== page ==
It’s time to engage the Leave voters as adults. To articulate not just the objective reasons behind our positions, but the subjective things we value. That’s why I’ve made a list of things I’m going to start saying more when I talk to Leave voters. Each of them has a basis in evidence, but rather than debate facts I’m going to focus on explaining how my feelings about each issue informs the way I think our future post-Brexit. Here goes:
1. Empire was bad. The British Empire is an important part of our history; it shaped the world as we know it. But the practice of subjugating other nations by force was morally wrong. That’s why the colonies eventually forced/negotiated their independence. If we want to be an international trading power again, it has to be on the basis of interdependent relationships with other countries. When we talk about our past imperial glory it makes us look like selfish has-beens who aren’t fit to deal with serious modern nations. It makes me ashamed to be British, not proud.
2. My grandparents’ generation were heroes, and we need to honour their real legacy. Having said I’m not proud of the Empire, I’m very proud that my grandparents and their generation fought and defeated Hitler. Their generation also built the NHS and the welfare state. That, by the way, is what “moving on” looks like — building something constructive, not tearing something down. It makes me angry when people like Farage and his Tory mates invoke the memory of the War as if they’d fought in it themselves, and then tell us that the NHS is unaffordable.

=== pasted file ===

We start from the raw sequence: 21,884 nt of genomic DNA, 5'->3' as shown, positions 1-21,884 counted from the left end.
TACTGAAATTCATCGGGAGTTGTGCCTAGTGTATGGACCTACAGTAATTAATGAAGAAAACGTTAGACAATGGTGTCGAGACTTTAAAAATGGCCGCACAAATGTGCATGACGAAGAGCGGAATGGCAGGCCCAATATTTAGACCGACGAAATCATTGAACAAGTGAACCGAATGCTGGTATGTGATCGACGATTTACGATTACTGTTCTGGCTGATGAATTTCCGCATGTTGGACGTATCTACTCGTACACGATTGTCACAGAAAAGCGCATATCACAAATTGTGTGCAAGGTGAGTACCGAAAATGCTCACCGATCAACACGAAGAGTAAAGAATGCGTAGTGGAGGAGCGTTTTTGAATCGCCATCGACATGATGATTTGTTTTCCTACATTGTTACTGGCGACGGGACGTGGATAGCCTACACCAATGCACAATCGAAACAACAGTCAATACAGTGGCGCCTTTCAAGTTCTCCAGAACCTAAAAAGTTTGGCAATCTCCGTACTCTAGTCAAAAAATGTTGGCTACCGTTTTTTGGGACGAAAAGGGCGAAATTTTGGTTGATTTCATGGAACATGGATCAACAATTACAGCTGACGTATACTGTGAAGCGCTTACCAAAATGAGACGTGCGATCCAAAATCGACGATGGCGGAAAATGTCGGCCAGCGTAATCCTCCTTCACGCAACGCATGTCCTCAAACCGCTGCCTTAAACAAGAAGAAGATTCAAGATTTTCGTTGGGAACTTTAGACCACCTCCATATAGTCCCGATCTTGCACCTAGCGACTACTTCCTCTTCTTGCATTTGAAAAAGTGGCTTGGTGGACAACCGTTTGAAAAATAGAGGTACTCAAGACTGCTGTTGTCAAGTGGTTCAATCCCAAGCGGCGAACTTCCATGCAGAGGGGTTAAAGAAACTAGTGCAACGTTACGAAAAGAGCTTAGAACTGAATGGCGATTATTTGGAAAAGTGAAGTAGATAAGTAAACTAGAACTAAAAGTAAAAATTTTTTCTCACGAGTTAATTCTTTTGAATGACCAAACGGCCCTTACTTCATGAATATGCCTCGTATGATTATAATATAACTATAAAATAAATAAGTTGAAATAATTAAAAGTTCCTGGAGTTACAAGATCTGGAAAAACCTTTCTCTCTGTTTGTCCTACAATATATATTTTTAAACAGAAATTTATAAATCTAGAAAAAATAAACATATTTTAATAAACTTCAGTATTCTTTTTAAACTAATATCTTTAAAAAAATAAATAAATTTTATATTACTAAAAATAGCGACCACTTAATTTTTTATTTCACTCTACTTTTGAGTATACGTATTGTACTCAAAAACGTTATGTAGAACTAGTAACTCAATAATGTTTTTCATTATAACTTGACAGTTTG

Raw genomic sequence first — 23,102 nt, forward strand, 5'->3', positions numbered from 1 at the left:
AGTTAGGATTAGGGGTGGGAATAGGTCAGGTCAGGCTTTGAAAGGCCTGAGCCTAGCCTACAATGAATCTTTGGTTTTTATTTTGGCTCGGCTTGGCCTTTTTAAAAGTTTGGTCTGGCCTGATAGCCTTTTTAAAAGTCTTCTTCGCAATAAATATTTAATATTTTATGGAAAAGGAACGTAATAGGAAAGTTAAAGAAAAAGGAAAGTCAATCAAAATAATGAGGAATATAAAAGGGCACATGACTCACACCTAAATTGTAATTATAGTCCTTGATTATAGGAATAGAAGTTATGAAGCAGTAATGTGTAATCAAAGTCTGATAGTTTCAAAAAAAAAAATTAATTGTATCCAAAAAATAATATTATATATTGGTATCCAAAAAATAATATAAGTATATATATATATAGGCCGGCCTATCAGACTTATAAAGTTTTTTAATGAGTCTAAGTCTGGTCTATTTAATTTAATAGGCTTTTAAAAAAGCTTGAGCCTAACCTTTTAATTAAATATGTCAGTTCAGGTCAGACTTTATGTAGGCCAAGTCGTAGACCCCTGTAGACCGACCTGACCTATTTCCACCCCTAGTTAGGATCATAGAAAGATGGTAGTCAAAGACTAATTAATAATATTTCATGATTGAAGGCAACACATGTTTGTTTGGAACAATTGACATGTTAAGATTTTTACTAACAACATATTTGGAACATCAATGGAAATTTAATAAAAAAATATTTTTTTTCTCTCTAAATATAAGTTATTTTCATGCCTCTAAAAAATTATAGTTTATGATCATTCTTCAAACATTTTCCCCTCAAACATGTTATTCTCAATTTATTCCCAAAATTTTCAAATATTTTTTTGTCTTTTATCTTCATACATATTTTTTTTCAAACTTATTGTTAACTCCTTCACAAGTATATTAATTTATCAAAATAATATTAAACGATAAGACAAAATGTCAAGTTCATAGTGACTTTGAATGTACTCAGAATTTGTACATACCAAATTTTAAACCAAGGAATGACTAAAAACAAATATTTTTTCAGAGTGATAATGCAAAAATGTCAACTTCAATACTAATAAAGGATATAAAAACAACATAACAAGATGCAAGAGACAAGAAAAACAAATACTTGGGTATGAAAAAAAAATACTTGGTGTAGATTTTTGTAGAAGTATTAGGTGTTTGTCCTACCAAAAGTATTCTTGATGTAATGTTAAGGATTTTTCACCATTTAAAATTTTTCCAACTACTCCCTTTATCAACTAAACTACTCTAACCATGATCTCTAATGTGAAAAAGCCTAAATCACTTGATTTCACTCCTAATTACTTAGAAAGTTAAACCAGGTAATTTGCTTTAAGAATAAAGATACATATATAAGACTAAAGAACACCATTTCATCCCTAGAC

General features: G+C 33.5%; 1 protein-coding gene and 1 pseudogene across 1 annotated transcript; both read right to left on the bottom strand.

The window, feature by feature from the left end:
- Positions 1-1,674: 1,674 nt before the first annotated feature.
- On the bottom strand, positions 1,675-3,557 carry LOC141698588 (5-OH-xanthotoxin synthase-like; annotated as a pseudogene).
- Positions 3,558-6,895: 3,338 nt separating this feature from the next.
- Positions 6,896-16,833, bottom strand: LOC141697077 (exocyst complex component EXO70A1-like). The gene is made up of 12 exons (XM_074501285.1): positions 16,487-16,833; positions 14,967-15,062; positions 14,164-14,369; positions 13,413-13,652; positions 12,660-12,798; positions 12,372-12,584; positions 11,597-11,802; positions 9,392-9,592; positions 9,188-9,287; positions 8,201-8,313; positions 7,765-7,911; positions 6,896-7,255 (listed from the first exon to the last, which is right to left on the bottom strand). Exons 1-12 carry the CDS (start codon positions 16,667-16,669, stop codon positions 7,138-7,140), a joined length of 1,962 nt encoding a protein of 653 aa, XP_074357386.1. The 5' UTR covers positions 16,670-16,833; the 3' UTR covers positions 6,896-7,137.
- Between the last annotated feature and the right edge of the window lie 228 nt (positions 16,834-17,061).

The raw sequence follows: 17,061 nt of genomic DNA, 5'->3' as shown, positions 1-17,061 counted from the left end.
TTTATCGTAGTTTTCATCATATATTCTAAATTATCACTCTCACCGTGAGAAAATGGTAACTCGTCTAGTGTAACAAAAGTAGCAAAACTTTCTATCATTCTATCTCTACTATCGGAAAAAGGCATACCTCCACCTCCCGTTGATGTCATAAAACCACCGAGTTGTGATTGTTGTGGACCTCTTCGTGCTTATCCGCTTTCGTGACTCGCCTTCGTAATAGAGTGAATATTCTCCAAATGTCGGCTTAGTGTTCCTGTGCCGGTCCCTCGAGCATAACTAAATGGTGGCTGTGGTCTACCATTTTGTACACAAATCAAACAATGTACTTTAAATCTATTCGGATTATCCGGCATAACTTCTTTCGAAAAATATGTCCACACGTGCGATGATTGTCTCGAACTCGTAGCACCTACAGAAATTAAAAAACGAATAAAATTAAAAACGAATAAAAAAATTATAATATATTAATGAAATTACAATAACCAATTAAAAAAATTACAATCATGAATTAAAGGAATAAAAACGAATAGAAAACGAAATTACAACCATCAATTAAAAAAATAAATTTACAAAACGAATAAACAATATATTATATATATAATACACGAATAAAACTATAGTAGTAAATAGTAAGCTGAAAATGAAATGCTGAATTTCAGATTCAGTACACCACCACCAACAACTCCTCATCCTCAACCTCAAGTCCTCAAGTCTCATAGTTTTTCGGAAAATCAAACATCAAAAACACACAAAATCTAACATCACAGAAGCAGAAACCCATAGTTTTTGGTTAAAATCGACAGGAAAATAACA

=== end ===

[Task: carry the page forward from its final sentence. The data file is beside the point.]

3. I like being European. Which is handy because, as a resident of the UK, I live in Europe. While our grandparents were building a nation fit for heroes, their French and German contemporaries decided (with unprecedented grace and magnanimity) to put old enmities behind them and build a peace based on partnership and cooperation. That makes me proud to be European; it makes me proud to be human. If you think our island should have a different legal relationship with the continent, that’s OK, let’s talk about it — when you start talking gleefully about blue passports you’re telling me and at least 16.1 million other British people to reject part of our identity that we really value.
4. I am happier with Britain in 2017 than I would have been in 1957. I’m prepared to take Leave voters (most of them) at their word when they put forward concerns about the pace and shape of social change as not being motivated by racism/sexism/homophobia. But the idea of turning the social attitudes clock back even 30 years horrifies me. Let’s hear a bit more confidence in the Britain we have now.